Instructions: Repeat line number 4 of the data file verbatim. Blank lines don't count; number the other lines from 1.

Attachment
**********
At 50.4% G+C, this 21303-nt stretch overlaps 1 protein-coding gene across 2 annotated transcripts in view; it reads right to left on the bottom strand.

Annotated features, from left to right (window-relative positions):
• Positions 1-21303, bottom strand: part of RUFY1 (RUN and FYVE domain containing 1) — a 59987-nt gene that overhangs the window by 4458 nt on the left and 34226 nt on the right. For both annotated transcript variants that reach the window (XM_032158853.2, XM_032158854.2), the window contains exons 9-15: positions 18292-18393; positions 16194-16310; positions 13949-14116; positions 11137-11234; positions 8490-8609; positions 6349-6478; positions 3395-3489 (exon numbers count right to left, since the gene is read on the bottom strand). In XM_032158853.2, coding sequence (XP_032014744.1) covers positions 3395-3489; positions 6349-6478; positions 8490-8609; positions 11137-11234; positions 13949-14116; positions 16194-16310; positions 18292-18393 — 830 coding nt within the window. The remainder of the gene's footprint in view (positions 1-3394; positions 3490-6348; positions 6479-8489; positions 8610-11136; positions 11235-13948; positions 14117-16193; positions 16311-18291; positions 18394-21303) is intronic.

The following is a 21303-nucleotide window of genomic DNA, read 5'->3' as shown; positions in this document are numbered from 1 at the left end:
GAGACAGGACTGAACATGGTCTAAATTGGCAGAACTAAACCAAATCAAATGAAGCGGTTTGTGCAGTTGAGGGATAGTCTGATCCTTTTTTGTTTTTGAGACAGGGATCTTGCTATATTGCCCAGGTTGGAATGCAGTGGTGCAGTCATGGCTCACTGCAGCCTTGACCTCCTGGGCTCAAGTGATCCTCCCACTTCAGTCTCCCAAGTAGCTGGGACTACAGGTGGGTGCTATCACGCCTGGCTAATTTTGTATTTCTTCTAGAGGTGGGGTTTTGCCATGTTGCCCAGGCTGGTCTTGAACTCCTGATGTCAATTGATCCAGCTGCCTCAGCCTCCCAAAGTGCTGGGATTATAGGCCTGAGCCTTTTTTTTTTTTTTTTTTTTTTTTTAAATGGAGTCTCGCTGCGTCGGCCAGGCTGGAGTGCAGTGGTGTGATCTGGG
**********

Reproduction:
The following is a 21303-nucleotide window of genomic DNA, read 5'->3' as shown; positions in this document are numbered from 1 at the left end: